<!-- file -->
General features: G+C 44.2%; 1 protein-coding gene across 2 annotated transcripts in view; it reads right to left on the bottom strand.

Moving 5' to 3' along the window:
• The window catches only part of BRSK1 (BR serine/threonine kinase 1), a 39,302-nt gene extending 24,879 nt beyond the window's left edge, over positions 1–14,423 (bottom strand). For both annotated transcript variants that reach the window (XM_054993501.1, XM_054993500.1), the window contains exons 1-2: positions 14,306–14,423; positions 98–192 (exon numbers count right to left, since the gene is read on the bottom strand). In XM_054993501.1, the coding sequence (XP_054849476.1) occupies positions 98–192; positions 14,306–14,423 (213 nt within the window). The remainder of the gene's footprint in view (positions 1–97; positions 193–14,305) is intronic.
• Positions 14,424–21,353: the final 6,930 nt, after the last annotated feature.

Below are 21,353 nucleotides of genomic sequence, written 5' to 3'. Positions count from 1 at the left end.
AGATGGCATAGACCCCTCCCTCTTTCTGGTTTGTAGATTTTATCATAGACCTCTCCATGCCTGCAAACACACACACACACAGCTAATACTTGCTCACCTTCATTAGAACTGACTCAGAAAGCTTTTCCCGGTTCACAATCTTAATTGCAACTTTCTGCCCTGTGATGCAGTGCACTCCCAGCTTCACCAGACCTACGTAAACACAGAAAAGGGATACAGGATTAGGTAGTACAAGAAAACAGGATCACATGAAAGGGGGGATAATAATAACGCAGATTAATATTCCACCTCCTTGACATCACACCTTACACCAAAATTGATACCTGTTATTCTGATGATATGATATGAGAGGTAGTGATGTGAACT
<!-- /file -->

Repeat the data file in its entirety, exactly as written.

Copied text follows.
General features: G+C 44.2%; 1 protein-coding gene across 2 annotated transcripts in view; it reads right to left on the bottom strand.

Moving 5' to 3' along the window:
• The window catches only part of BRSK1 (BR serine/threonine kinase 1), a 39,302-nt gene extending 24,879 nt beyond the window's left edge, over positions 1–14,423 (bottom strand). For both annotated transcript variants that reach the window (XM_054993501.1, XM_054993500.1), the window contains exons 1-2: positions 14,306–14,423; positions 98–192 (exon numbers count right to left, since the gene is read on the bottom strand). In XM_054993501.1, the coding sequence (XP_054849476.1) occupies positions 98–192; positions 14,306–14,423 (213 nt within the window). The remainder of the gene's footprint in view (positions 1–97; positions 193–14,305) is intronic.
• Positions 14,424–21,353: the final 6,930 nt, after the last annotated feature.

Below are 21,353 nucleotides of genomic sequence, written 5' to 3'. Positions count from 1 at the left end.
AGATGGCATAGACCCCTCCCTCTTTCTGGTTTGTAGATTTTATCATAGACCTCTCCATGCCTGCAAACACACACACACACAGCTAATACTTGCTCACCTTCATTAGAACTGACTCAGAAAGCTTTTCCCGGTTCACAATCTTAATTGCAACTTTCTGCCCTGTGATGCAGTGCACTCCCAGCTTCACCAGACCTACGTAAACACAGAAAAGGGATACAGGATTAGGTAGTACAAGAAAACAGGATCACATGAAAGGGGGGATAATAATAACGCAGATTAATATTCCACCTCCTTGACATCACACCTTACACCAAAATTGATACCTGTTATTCTGATGATATGATATGAGAGGTAGTGATGTGAACT